- Loss Of Income: If you were unable to work for a time, because of the breach, and lost money as a result.
For mental harm, such as distress from the breach, you can seek compensation under non-material damages.
Injury Notes Award
Psychological Damage Injuries affecting the person's ability to go through all aspects of life Severe Cases The person was heavily affected and chances of recovery are seen as poor £54,830 to £115,730
Moderately Severe Cases A better prognosis for recovery but the person will still be heavily affected £19,070 to £54,830
Moderate Cases The person was initially affected but is showing good improvement £5,860 to £19,070
Less Severe Cases The person's ability to perform daily activities was affected for a period of time £1,540 to £5,860
PTSD Involving symptoms such as disturbed sleep and mood disorders Severe Cases Permanent effects to a person £59,860 to £100,670
Moderately Severe Cases A better chance of recovery following professional help £23,150 to £59,860
Moderate Cases The person will have mostly recovered, with few symptoms persisting £8,180 to £23,150
Less Severe Cases Person will have made a full recovery £3,950 to £8,180
Following the Court of Appeal case, Vidal-Hall and others v Google Inc 2015’s ruling, you no longer need to have suffered financial harm to seek out compensation for mental harm.
Our advisers can help you If you are looking for a value of compensation for your data breach claim.
You do not need a solicitor to bring forward a data breach claim but the experience they offer can be beneficial. A data breach solicitor will have previous dealings with data breach claims and can communicate with the organisation responsible, on your behalf.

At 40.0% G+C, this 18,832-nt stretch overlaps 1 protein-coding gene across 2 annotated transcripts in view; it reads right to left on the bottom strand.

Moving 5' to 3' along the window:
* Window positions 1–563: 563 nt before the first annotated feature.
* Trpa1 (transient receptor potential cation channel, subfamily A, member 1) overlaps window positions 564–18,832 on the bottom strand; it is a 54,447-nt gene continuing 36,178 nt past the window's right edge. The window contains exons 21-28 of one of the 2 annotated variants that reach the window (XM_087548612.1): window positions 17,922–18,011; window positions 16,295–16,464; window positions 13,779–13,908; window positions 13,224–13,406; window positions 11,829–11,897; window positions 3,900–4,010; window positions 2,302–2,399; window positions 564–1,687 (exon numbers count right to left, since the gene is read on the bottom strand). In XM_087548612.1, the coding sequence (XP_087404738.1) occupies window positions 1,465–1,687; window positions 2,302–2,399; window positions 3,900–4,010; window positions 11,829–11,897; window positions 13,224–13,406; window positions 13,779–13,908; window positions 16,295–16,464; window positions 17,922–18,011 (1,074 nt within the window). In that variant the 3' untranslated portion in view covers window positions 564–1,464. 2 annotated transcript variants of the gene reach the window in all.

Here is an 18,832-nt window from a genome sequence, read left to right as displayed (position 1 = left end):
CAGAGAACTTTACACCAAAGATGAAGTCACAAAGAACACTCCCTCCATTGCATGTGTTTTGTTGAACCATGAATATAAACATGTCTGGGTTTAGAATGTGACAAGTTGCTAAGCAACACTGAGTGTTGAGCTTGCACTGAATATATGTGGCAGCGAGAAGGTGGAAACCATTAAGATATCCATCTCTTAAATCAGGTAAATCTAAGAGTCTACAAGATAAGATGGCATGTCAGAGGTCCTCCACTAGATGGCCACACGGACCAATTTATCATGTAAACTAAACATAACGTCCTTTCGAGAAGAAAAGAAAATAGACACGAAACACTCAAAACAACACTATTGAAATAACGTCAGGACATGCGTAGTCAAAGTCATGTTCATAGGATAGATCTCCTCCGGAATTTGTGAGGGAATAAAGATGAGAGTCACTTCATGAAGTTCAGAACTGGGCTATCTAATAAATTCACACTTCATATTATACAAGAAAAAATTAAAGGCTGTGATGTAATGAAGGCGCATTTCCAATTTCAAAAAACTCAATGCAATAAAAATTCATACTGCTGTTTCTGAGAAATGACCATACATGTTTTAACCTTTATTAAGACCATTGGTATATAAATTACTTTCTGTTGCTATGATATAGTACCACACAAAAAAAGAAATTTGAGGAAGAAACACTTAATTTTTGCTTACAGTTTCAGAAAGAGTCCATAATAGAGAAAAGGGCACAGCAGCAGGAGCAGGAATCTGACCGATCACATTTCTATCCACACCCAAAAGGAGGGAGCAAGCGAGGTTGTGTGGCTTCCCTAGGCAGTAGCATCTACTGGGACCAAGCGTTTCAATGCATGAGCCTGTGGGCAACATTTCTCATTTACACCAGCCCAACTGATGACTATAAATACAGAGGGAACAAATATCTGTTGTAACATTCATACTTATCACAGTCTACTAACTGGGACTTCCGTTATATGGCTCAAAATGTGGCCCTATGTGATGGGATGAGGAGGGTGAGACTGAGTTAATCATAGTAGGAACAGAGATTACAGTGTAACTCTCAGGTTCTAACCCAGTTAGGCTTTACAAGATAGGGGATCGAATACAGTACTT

It’s also possible to enlist a data breach solicitor on a No Win No Fee basis, similar to personal injury claims. This means there would be no upfront fee to hire them, nor any ongoing solicitor’s fee as the claim proceeds. Payment to them would only come if your claim was successful and it’d be as a success fee; which comes as a percentage of the compensation. The percentage amount is capped by law. If your claim was unsuccessful, you would not have to pay them a success fee.
To see if you can speak with a solicitor, please get in touch with one of our advisers. They can go through your claim with you, value your claim and potentially put you through to a data breach solicitor. You can speak with one now by:
Data Breach Claims Against Companies
We’ve included some additional links from the ICO you might find useful, including:
- A guide to making a complaint against an organisation
- The ICO’s guide to your right of access to your information when an organisation holds it
- The ICO’s guide to taking your case to court and claiming compensation
Thank you for reading our guide to your rights after a customer service data breach. We offer guides on other topics such as:
Please get in touch with our advisers for any more information you might need.
Guide by MC
Edited by RV